Our preliminary results indicate that consumers within the music industry are mobilized as they assemble consumer affect and promote physical as well as virtual fan movement. The consumer follows a path constructed by the marketing campaign, making consumers migrating between various spaces located in different platforms. We identify audience engagement in these events and how audiences both produce and share content with the campaign as well as within their own networks – thus giving the campaign access to their social media networks and their productions. We also detect instances of resistance, where the audience use the hashtag or distributed material in a way that was not intended by the campaign. Finally, our paper also contributes with methodological development where acknowledging the spatial dimensions of free labor and transmedia marketing provide an analytical approach to media consumers within the contemporary transmediascapes.

Abstract [en]

This paper explores how music consumers perform and act within transmedia marketing, focusing on music marketing campaigns. We follow the music consumers’ movement within the promotional campaign of one internationally known artist, capturing the their actions and interactions. Through an exploratory case study adopting a multi-method approach rooted in digital methods, we map how the consumers move through the campaign, how the campaign guides them through various media platforms, how consumers are engaged in the production of content and how this content then recirculates within the campaign. We argue that transmedia entertainment carries spatial qualities, and that the use of spatial metaphors offer both a way to explore the movement of the consumer as well as to represent and to visualize how the marketing campaign constructs immersive worlds where consumers transform into free labor – suggesting that we can understand transmedia campaigns as transmediascapes. Using spatial metaphors also provides us with a methodological approach to transmedia marketing, positioning actions and actors in relation to each other in time and space. Our preliminary results indicate that consumers within the music industry are mobilized as they assemble consumer affect and promote physical as well as virtual fan movement. The consumer follows a path constructed by the marketing campaign, making the consumer migrate between various spaces located in different platforms.  Our paper also contributes with methodological development,  where acknowledging the spatial dimensions of free labor and transmedia marketing provides a methodological approach to media consumers within contemporary transmediascapes.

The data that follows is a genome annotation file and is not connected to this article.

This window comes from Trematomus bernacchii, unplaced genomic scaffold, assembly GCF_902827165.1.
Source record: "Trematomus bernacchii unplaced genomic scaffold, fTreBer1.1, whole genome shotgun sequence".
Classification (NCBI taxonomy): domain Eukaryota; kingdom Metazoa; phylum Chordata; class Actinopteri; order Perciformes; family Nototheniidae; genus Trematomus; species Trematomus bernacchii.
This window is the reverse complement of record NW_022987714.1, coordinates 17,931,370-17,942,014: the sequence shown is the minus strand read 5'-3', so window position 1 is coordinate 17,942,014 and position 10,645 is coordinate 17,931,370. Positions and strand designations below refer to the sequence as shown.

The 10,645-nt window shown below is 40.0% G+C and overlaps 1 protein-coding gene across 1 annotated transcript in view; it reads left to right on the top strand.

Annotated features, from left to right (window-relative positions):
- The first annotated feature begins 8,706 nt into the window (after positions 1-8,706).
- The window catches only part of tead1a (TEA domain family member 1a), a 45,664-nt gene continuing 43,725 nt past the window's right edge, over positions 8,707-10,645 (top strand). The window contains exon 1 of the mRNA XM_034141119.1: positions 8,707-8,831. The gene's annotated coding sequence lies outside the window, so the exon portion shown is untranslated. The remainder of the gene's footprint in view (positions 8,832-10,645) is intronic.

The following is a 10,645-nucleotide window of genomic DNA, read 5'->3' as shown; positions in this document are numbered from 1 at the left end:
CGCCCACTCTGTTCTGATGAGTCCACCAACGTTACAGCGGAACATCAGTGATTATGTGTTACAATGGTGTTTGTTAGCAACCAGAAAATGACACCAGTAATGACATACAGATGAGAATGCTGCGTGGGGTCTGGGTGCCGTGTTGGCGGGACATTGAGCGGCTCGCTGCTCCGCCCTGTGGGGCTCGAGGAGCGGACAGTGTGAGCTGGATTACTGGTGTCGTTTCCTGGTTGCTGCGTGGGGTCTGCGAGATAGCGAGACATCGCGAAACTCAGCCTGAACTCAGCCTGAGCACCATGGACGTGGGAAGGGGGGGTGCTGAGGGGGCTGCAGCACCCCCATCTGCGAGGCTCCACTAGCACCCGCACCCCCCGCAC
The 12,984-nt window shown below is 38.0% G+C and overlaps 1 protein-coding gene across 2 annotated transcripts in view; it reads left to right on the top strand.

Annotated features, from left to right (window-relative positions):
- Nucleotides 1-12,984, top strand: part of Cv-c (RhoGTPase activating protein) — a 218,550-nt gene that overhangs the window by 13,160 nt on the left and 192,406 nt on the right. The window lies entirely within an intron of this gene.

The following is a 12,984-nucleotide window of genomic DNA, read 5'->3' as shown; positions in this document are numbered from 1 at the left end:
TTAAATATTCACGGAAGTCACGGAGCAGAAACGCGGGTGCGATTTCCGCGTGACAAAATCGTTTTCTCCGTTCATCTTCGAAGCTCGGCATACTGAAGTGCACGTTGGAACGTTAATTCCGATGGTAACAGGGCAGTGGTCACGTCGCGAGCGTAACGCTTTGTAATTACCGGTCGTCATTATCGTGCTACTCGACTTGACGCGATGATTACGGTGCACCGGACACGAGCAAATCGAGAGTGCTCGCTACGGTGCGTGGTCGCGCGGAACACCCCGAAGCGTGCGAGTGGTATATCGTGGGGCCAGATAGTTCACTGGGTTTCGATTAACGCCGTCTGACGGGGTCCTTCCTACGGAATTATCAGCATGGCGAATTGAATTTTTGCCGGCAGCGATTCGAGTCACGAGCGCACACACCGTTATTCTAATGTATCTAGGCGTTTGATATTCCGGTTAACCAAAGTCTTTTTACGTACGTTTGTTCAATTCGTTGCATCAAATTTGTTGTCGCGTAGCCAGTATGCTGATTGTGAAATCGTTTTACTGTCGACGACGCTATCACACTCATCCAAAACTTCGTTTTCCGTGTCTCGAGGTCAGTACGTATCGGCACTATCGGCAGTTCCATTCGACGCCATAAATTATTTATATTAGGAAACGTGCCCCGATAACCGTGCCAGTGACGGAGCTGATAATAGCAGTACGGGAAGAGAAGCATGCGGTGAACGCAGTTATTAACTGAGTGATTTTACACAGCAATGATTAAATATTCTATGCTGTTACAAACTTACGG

Place, publisher, year, edition, pages
2017.
Keyword [en]
Music industry, free labor, prosumption, social media
National Category
Media and Communications
Identifiers
URN: urn:nbn:se:kau:diva-66740OAI: oai:DiVA.org:kau-66740DiVA, id: diva2:1191400
Conference
AoIR 2017 - Networked Publics
Funder
Interreg Sweden-Norway, 20200011
Available from: 2018-03-19 Created: 2018-03-19 Last updated: 2018-03-19

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Ryan Bengtsson, LindaFast, KarinFerrer Conill, Raul